Las Vegas with Captain Marbles is like The Matrix. On the one hand, there’s reality. Ooh, we don’t like that so much. Our conversation takes us to the casinos of old, when Sammy, Frank and Dean played to packed houses and might join us at the tables at midnight for a little gambling of their own. We look around and there are few of those old casinos left. The cab driver told us that young people like the new ones best. “But those kids don’t have any money!” exclaimed the Captain. You tell ‘em. So, the seniors, the ones with money and the ones without so much, gather at the older casinos still, huddle together, waiting for the end of their favorite places to play.

The Matrix of Las Vegas is also where Captain Marbles is the high roller, and where the casinos treat him with the proper respect for being so. They comp his rooms. Invite him to slot and poker tournaments. Give him free steak dinners. Even give his sister free steak dinners.

The good side of the Matrix for me lies within these slot machines. Where I can dip my fishing pole into another lake, if I’m lucky, and fish for that whopper with the Canadian mounted police hat on. Or hope Chip can eat enough donuts to take me to a higher plane. Or wait for Frank the dog in Men in Black to lead me to where those aliens are in the MIB game.

In the meantime, the cocktail waitresses would bring me whipped cream-frothed pina coladas as my fingers hit the “play again” key. They didn’t show any emotion about being out of a job in two days, on Monday. I wondered how they were going to cope. But wondering took me out of the Matrix, an unpleasant place to be, and Las Vegas is more about delivering the magic trick than telling us how it’s done, or how the magician will pay his or her bills tomorrow.

The Stardust closed down a day after I checked out. All of its furnishings, everything – except for its slot machines – will go up for public auction on Wednesday. One more gone. Many more are scheduled for demolition. The Captain finds out the gossip from the casino operators he befriends as he plays his high-stake games. After all, many of the workers from the closed Westward Ho went to the Riviera. And, I suppose, many of the Stardust people will do likewise.

I’ve come back to the other side of the Matrix. To reality. To be honest, it’s easier living here. Until I make another trip back to see Captain Marbles. It really is his home.

Tuesday, October 17, 2006

Shared Newspaper

The guy came up to me at the Mammography Center at Kaiser, leaned over and said, boldly, "Is that your newspaper?" "Yes," I said, as I was squirting Systane into my eye. "Can I read your Sports section?" he said again.

"I'm sorry," I replied, "but I'm reading it." I hate it when men do that to me, assume I'm not going to read the Sports section because I'm a woman. There it was, lying there pristinely, the Oakland Tribune sports section. I hadn't even opened it yet.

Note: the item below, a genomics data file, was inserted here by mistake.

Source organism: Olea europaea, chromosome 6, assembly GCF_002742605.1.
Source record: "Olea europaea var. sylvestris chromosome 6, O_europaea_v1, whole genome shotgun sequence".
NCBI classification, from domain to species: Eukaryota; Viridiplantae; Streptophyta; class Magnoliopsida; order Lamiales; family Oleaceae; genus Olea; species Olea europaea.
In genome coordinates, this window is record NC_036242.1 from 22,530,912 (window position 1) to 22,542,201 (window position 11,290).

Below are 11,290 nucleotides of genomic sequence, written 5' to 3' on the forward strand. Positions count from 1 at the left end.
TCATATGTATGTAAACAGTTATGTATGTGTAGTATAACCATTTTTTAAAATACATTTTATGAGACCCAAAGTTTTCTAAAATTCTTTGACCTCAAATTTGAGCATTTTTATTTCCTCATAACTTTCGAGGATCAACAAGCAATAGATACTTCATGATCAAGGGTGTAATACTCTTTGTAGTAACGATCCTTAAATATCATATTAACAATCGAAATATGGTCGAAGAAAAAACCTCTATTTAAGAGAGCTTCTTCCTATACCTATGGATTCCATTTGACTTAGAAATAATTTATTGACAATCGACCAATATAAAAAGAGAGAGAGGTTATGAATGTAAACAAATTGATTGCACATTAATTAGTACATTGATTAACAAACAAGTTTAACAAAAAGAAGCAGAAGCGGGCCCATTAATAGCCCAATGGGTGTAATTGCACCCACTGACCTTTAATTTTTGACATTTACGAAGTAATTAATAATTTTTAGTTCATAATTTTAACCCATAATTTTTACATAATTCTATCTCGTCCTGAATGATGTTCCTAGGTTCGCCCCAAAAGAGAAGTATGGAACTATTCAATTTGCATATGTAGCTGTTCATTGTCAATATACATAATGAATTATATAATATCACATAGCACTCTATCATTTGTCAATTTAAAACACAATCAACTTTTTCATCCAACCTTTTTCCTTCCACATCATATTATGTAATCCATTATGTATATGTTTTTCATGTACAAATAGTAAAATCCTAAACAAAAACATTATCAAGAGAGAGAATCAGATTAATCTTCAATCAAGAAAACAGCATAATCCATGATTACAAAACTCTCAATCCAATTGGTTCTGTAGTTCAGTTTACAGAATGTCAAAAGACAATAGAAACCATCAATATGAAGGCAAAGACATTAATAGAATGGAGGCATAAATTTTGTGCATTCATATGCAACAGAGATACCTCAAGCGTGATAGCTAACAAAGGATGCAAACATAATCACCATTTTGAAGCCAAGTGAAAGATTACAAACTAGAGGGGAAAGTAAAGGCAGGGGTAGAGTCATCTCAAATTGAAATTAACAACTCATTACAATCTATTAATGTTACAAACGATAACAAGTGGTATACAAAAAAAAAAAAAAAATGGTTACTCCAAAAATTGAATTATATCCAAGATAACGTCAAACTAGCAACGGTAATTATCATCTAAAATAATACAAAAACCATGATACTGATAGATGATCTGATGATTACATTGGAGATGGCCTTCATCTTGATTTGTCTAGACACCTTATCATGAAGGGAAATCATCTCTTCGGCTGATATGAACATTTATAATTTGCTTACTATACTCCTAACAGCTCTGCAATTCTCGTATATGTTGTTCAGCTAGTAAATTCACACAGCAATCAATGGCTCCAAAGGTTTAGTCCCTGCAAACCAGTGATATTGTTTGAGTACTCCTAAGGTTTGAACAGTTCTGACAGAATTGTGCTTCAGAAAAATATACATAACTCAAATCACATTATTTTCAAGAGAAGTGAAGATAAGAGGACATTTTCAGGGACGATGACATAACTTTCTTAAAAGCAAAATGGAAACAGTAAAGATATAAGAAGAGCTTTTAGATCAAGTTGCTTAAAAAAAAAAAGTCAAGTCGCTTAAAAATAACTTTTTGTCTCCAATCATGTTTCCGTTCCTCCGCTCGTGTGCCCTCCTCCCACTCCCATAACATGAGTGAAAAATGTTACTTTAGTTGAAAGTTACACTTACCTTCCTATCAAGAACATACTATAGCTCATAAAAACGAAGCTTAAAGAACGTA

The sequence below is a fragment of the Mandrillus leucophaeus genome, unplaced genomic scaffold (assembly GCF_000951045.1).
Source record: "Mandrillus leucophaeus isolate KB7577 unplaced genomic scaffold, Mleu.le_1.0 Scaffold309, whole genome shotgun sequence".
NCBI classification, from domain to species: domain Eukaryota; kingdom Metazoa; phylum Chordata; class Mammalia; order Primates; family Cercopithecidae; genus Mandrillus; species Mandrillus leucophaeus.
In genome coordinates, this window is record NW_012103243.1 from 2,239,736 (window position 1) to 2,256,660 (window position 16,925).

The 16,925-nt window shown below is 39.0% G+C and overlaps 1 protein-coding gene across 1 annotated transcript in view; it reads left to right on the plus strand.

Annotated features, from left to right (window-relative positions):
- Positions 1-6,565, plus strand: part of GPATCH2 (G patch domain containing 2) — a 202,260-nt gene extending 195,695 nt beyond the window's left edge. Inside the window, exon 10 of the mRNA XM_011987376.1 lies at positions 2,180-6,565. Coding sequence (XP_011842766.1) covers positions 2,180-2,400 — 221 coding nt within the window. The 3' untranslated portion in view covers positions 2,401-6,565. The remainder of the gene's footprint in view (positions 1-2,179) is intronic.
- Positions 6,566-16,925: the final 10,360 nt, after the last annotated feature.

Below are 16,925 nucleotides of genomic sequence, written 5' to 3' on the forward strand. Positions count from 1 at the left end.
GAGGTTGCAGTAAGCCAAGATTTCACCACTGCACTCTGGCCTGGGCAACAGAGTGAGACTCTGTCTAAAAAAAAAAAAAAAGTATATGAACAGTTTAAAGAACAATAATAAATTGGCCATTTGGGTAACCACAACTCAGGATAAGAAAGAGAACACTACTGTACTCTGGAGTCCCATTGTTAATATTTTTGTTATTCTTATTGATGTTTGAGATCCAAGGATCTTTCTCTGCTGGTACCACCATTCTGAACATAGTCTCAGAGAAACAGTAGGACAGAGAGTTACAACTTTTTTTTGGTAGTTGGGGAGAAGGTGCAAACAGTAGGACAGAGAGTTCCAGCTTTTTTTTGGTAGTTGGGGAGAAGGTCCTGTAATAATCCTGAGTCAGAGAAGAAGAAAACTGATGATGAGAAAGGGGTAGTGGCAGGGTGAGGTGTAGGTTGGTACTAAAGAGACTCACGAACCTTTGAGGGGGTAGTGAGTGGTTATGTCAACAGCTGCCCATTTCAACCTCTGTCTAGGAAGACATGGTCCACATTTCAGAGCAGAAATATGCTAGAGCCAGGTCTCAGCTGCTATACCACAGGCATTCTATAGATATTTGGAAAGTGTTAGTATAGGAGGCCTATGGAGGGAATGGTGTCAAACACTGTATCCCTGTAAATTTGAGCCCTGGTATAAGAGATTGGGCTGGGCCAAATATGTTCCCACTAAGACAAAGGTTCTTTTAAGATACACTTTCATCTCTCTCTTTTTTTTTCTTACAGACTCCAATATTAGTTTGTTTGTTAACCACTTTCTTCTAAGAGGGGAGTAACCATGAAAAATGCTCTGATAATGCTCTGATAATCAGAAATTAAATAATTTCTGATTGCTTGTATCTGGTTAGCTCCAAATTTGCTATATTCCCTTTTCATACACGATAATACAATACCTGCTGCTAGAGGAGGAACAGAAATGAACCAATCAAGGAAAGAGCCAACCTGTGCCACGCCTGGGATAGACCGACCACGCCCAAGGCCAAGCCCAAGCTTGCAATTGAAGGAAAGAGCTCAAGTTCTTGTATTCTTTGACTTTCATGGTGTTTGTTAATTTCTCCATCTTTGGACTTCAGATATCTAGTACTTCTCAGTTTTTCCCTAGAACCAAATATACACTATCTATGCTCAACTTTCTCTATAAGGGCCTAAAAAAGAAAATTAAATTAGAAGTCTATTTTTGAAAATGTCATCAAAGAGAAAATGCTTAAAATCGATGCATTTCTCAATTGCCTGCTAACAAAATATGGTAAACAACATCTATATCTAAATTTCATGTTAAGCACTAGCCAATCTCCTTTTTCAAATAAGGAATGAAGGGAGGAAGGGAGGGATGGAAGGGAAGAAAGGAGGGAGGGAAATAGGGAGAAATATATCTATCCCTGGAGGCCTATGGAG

"Mr. Jackson," the nurse then called from the counter, "you're in the wrong section." "Damn!" he said, and he shuffled off.

Hey, I can't blame people in Oakland for wanting to read the sports section. It ain't about the Oakland Raiders, or the San Francisco 49ers, two non-entities who are so bad that they're having discussions like, "Gee, if the Raiders' offense played the Raiders' defense, do you think anyone would win?" Nope, it's all about the Oakland Athletics, who finished their season by winning the ALCS, smashing the Twins, but losing the Division Series, being smashed by the Tigers.

The A's have just unceremoniously dropped their manager, Ken Macha, not really blaming him for the lack of oomph at the end, but, rather, blaming him for not saying hi to the back-up catcher.

And now there's a lot of speculation about who will take his place. The waiter at the Montclair Egg Kitchen this morning asked me about it today. "Do you think it's Wash? Lache? How about Geren?" I like all those guys, I replied. What an exciting time in baseball -- ironic, isn't it, that the exciting time happens days AFTER the season is over?

I was on the last bit of my newspaper when the lady sitting across from me in the Optometry section of Kaiser asked me, "Is that your paper?"

Monday, October 16, 2006

The End of the 2006 Season - Not with a Bang but with a Whimper

I dreamed last night that I was in the A's locker room in Detroit, pad in hand, shoulder to shoulder with 100 other journalists, trying to get a sound bite from Milton Bradley.

He wasn't talking, and no wonder. The A's had just been swept, 4 games to Zero, by the Detroit Tigers. The A's were only 4 games removed from going to the World Series.

It ended sadly, it ended badly. There's no other way to describe it. If they had won one game, but they lost all four, looking like they were totally bewildered by the Tigers' pitching staff, our starters wondering what happened.

There is still the absolutely wonderful regular season of 2006 to look back on, a marvelous memory that will carry us into Spring Training 2007.

But for now, I'm just sad. Sad for players like Milton, who played his heart out. Sad for the fans, who dream about interviewing the players in a distant locker room, one last time.